The new legislation, known as the Protection of Communities and Exploited Persons Act, comes into force on Saturday, Dec. 6, which is also the National Day of Remembrance and Action on Violence Against Women.
The day — the anniversary of the shooting deaths of 14 women at Ecole Polytechnique in Montreal at the hands of gunman Marc Lepine — has evolved into an occasion to commemorate all female victims of violence.
Those who work in the sex industry have expressed their disdain for the new prostitution laws, which they fear will result in more victims, not fewer.
"I think that it's a really sick and twisted day for it to happen," said Valerie Scott, one of three women behind the landmark Supreme Court case that declared Canada's legislation on prostitution unconstitutional.
"That day should not solely be for women who were murdered by Marc Lepine, it should also be for women who were murdered by Robert Pickton.
"We're excluded from all these events."
Pickton, a B.C. pig farmer, was convicted almost exactly seven years ago for the gruesome murders of six prostitutes, and had been charged for the deaths of 20 others.
The case was among those referenced by the Supreme Court last year when it struck down Canada's prostitution laws, arguing that they deprived sex workers of the ability to work safely.
Among other things, the law denied prostitutes the ability to properly screen clients.
"If screening could have prevented one woman from jumping into Robert Pickton’s car, the severity of the harmful effects is established," Chief Justice Beverley McLachlin wrote in the high court's unanimous decision, released Dec. 20, 2013.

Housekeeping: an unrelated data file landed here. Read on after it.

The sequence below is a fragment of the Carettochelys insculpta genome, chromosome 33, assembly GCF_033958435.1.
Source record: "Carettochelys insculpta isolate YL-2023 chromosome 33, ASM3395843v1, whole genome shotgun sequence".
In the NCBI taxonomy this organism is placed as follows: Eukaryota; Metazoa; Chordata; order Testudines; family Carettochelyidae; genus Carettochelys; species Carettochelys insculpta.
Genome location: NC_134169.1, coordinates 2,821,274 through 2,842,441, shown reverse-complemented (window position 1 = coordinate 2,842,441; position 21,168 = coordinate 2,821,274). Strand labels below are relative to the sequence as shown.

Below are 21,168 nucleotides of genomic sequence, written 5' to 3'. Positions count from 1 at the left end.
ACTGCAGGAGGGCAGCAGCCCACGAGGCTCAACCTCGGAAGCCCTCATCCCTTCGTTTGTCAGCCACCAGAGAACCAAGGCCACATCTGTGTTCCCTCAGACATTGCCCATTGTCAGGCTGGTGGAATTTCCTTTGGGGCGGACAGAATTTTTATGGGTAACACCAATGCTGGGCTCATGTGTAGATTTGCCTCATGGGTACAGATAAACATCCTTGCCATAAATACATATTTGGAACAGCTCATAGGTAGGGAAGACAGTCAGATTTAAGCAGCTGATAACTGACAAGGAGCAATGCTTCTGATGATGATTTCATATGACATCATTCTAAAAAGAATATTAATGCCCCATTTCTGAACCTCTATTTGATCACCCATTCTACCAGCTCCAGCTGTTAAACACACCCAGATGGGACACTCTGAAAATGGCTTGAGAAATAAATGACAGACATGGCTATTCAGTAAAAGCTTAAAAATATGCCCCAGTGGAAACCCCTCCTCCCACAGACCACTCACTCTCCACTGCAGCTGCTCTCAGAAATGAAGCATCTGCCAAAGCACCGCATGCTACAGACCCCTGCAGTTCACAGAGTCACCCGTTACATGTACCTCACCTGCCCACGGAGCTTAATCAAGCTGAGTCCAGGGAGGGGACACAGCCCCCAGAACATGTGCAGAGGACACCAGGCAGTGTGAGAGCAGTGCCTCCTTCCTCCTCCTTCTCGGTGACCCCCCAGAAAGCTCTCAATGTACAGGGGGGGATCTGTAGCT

The decision gave the government one year to establish new laws, a deadline the Conservatives made clear they intended to meet. The new bill was introduced June 4, reviewed by both the House of Commons and Senate and granted royal assent on Nov. 6.
By the bill's own terms, it was slated to come into effect 30 days after that — which is how Dec. 6 came to be the date.
"We do not control the passage of bills in the Senate, nor when a bill receives royal assent," said Clarissa Lamb, a spokeswoman for Justice Minister Peter MacKay.
"But I will reiterate that we are proud of the fact that this bill and new resources demonstrate the government's commitment to meaningfully support those exploited through prostitution."
The government is too stuck on their message about positive elements of the bill to realize the date it comes into force could be offensive, said NDP justice critic Francoise Boivin.
"I'm sure if they had thought about it, they might have picked another date, if they were a bit sensitive," she said.
"But they don't care. They don't think about these things."
The bill criminalizes the purchase of sex as well as things like advertising or other forms of communication related to its sale, though it provides some legal immunity for sex workers themselves.
The government says the law gives prostitutes the ability to create safer working conditions for themselves. Critics question that, given that it makes most elements of the sex trade illegal.
Some advocates for sex workers went so far as to say Wednesday they're not convinced the Dec. 6 date was an accident.
Kerry Porth, a board member at Pivot Legal Society, a Vancouver-based legal advocacy group, noted that MacKay seemed unclear about Lepine's motives Tuesday when he spoke about the Montreal massacre in the House of Commons.
"It's unbelievably repulsive," Porth said. "What they are really doing is setting a particular type of woman aside — sex workers who choose their work — and pretty much indicating through these laws that they're fair game."
MacKay said it would be impossible to ever know why the 14 women in Montreal were singled out, leaving out mention of Lepine's self-professed hatred of women. He later tried to clarify his remarks.
"I was suggesting this is an issue where we should be respectful, mourning the loss of those women, mourning the loss that their families have suffered and endured for 25 years. That was it," he said.
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